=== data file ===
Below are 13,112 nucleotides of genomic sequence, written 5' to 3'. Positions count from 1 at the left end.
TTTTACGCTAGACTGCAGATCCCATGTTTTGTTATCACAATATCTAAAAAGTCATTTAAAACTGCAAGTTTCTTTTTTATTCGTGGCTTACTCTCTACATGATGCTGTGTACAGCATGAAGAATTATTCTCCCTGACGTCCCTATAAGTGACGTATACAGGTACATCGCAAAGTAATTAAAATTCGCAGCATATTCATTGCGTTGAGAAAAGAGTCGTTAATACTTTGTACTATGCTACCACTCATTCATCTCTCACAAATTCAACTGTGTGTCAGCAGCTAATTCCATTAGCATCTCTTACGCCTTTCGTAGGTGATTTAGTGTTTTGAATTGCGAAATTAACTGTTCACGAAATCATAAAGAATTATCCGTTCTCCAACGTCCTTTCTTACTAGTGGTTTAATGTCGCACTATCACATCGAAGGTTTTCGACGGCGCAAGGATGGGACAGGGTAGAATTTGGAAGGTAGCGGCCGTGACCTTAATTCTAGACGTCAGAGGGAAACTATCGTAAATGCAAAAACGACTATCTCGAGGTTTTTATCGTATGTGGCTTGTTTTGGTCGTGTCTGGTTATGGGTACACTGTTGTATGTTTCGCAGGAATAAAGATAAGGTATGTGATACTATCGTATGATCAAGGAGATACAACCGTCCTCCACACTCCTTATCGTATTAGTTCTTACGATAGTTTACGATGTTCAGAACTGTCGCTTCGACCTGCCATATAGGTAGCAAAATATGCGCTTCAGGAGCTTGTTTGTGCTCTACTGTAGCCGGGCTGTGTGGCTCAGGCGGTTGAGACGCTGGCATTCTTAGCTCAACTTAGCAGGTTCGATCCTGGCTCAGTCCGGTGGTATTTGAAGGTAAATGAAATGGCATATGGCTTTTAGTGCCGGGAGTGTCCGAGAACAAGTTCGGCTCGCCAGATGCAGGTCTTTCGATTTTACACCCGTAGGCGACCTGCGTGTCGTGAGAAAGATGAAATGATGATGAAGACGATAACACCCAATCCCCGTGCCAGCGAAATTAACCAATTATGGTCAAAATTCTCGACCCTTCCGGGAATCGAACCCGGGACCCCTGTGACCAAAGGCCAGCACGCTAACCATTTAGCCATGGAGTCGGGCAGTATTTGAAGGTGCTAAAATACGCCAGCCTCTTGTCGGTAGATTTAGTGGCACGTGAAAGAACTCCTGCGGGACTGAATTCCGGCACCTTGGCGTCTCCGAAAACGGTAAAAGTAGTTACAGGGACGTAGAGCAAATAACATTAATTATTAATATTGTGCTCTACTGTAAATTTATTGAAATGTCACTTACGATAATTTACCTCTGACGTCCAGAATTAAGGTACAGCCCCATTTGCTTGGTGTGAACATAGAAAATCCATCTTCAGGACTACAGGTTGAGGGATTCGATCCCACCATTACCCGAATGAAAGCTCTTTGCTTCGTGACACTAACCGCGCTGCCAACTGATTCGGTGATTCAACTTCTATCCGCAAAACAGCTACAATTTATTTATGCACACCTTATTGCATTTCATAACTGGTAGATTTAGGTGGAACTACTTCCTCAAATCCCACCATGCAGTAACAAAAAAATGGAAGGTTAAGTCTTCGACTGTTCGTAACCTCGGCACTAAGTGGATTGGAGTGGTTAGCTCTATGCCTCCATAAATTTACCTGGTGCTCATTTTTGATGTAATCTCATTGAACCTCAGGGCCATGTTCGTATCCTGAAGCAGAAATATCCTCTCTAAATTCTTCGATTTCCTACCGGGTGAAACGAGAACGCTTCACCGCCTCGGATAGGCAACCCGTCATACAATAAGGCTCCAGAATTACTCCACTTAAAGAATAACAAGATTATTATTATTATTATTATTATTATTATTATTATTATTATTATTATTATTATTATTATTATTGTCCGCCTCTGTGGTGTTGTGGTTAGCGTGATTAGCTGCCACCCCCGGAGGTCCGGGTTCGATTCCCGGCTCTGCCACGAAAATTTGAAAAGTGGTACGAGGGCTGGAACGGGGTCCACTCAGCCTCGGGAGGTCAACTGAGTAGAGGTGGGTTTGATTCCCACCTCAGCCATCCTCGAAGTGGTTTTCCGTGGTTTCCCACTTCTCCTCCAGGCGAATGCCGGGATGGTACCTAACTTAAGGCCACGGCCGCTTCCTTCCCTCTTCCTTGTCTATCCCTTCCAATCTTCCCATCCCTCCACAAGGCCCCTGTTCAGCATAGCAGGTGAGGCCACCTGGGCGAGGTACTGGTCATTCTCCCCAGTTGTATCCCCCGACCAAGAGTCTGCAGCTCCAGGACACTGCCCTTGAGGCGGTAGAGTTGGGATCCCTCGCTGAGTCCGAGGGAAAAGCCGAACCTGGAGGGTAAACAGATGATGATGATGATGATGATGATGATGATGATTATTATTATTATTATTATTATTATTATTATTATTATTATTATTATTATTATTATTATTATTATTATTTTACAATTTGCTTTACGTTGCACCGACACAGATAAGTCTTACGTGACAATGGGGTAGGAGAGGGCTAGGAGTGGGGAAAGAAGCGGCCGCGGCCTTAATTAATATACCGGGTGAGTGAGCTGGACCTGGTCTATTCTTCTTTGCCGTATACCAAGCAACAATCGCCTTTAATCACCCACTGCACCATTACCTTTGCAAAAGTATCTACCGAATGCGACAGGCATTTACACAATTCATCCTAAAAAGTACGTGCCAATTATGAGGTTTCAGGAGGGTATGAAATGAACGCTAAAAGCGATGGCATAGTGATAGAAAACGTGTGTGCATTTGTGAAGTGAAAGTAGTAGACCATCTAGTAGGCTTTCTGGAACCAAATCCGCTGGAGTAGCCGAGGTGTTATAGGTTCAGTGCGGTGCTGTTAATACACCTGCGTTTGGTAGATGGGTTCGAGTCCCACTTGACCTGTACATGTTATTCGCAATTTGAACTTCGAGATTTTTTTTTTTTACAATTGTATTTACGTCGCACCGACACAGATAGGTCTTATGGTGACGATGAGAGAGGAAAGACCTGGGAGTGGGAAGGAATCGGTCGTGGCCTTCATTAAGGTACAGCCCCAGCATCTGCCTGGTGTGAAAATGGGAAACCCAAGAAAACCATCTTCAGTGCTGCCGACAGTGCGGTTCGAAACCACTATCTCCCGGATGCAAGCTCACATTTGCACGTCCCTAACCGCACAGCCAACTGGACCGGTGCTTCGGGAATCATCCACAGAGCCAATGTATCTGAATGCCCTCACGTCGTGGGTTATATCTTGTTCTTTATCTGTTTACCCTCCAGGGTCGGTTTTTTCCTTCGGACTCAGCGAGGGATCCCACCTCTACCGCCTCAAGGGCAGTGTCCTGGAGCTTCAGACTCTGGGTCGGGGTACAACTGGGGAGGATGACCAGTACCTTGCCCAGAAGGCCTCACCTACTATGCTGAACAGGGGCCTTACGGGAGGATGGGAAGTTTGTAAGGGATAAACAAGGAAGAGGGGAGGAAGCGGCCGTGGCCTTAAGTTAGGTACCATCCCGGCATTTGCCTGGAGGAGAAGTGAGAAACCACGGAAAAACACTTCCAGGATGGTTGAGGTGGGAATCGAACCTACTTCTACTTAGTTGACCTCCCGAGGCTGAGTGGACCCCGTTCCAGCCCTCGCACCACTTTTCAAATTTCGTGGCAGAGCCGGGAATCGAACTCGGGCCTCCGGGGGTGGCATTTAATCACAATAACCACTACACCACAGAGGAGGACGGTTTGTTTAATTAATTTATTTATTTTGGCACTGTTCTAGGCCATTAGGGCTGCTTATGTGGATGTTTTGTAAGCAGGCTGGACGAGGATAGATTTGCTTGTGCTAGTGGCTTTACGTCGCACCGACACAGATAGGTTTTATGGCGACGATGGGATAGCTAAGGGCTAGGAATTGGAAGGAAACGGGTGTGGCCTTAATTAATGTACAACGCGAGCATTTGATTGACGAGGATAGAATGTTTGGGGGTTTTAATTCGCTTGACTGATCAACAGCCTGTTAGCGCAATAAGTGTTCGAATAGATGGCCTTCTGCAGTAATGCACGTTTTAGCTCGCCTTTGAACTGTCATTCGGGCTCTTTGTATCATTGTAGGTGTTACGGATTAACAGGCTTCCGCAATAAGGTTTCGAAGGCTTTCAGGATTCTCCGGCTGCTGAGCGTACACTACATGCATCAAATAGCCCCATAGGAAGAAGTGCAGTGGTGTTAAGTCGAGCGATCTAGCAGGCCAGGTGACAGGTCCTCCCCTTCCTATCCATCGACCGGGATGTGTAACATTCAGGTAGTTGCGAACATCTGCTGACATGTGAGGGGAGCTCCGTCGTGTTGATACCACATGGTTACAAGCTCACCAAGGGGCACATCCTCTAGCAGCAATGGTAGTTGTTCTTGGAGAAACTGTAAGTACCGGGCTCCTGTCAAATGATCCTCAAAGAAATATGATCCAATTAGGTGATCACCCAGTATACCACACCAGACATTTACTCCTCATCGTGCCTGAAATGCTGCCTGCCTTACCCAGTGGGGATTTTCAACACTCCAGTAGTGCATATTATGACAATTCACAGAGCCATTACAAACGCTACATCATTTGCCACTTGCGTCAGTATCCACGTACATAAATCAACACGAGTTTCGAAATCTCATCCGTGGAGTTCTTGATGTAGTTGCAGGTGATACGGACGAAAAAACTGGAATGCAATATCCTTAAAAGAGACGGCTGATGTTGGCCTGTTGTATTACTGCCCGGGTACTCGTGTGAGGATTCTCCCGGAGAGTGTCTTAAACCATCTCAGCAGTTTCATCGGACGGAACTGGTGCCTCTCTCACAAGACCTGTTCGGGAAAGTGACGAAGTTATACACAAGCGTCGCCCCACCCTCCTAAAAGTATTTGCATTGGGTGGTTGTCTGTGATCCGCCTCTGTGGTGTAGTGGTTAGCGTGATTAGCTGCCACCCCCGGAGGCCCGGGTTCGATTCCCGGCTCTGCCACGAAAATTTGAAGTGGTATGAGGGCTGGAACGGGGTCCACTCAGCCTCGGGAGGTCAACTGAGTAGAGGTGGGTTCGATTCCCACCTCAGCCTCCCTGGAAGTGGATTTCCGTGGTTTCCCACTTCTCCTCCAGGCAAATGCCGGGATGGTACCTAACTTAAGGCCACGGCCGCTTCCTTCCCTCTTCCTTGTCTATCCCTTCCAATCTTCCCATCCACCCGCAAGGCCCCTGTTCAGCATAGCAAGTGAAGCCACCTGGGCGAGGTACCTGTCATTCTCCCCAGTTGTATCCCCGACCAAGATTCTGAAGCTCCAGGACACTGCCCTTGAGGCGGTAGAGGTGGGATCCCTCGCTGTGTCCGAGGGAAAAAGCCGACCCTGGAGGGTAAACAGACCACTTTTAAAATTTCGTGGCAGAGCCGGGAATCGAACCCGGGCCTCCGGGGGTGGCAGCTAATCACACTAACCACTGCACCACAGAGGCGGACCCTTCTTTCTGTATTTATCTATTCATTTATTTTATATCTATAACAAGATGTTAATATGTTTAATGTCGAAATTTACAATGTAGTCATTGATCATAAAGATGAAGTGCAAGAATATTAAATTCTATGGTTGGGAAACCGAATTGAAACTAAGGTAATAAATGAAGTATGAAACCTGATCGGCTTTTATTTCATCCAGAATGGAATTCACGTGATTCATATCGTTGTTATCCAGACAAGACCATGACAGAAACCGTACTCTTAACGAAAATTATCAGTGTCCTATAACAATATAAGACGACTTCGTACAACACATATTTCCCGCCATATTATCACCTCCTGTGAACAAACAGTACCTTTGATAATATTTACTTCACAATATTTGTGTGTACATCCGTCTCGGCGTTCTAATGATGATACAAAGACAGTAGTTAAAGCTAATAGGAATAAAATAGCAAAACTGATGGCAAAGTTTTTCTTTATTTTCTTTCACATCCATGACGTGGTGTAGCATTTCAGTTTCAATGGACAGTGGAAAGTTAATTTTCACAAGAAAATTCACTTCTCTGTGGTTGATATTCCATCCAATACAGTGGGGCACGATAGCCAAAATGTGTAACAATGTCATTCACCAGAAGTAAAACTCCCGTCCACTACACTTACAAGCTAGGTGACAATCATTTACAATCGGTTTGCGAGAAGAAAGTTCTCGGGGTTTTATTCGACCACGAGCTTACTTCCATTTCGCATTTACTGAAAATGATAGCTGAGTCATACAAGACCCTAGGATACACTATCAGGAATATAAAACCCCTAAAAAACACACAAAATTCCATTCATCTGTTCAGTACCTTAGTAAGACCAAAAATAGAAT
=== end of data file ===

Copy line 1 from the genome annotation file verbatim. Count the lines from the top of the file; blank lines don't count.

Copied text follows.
Below are 13,112 nucleotides of genomic sequence, written 5' to 3'. Positions count from 1 at the left end.